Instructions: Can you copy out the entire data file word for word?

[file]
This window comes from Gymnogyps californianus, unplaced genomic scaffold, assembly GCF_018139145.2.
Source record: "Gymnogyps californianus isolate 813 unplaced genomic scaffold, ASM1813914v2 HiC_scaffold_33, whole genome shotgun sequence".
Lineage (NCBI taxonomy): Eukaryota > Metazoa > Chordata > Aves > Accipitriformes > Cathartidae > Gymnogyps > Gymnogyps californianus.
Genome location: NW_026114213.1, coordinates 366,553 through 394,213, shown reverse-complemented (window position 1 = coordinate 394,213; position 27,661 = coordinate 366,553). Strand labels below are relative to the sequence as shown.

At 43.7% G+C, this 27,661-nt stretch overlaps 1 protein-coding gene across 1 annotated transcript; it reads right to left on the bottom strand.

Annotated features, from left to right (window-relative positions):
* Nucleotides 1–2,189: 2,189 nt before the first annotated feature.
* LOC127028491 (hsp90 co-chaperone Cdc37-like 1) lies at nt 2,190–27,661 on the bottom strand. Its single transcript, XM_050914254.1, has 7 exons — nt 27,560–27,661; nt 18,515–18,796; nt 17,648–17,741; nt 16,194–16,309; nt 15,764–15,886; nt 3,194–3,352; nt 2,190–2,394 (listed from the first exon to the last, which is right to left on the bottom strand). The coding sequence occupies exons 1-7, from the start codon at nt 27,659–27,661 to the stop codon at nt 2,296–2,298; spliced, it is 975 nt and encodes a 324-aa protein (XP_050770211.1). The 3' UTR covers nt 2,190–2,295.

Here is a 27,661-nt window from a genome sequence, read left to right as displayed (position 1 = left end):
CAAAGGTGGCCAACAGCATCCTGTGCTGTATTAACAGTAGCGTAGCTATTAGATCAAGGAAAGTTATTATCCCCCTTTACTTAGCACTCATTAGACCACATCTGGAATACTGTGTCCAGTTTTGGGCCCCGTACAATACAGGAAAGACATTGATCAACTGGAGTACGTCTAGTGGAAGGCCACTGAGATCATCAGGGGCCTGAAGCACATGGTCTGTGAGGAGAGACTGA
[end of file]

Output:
This window comes from Gymnogyps californianus, unplaced genomic scaffold, assembly GCF_018139145.2.
Source record: "Gymnogyps californianus isolate 813 unplaced genomic scaffold, ASM1813914v2 HiC_scaffold_33, whole genome shotgun sequence".
Lineage (NCBI taxonomy): Eukaryota > Metazoa > Chordata > Aves > Accipitriformes > Cathartidae > Gymnogyps > Gymnogyps californianus.
Genome location: NW_026114213.1, coordinates 366,553 through 394,213, shown reverse-complemented (window position 1 = coordinate 394,213; position 27,661 = coordinate 366,553). Strand labels below are relative to the sequence as shown.

At 43.7% G+C, this 27,661-nt stretch overlaps 1 protein-coding gene across 1 annotated transcript; it reads right to left on the bottom strand.

Annotated features, from left to right (window-relative positions):
* Nucleotides 1–2,189: 2,189 nt before the first annotated feature.
* LOC127028491 (hsp90 co-chaperone Cdc37-like 1) lies at nt 2,190–27,661 on the bottom strand. Its single transcript, XM_050914254.1, has 7 exons — nt 27,560–27,661; nt 18,515–18,796; nt 17,648–17,741; nt 16,194–16,309; nt 15,764–15,886; nt 3,194–3,352; nt 2,190–2,394 (listed from the first exon to the last, which is right to left on the bottom strand). The coding sequence occupies exons 1-7, from the start codon at nt 27,659–27,661 to the stop codon at nt 2,296–2,298; spliced, it is 975 nt and encodes a 324-aa protein (XP_050770211.1). The 3' UTR covers nt 2,190–2,295.

Here is a 27,661-nt window from a genome sequence, read left to right as displayed (position 1 = left end):
CAAAGGTGGCCAACAGCATCCTGTGCTGTATTAACAGTAGCGTAGCTATTAGATCAAGGAAAGTTATTATCCCCCTTTACTTAGCACTCATTAGACCACATCTGGAATACTGTGTCCAGTTTTGGGCCCCGTACAATACAGGAAAGACATTGATCAACTGGAGTACGTCTAGTGGAAGGCCACTGAGATCATCAGGGGCCTGAAGCACATGGTCTGTGAGGAGAGACTGA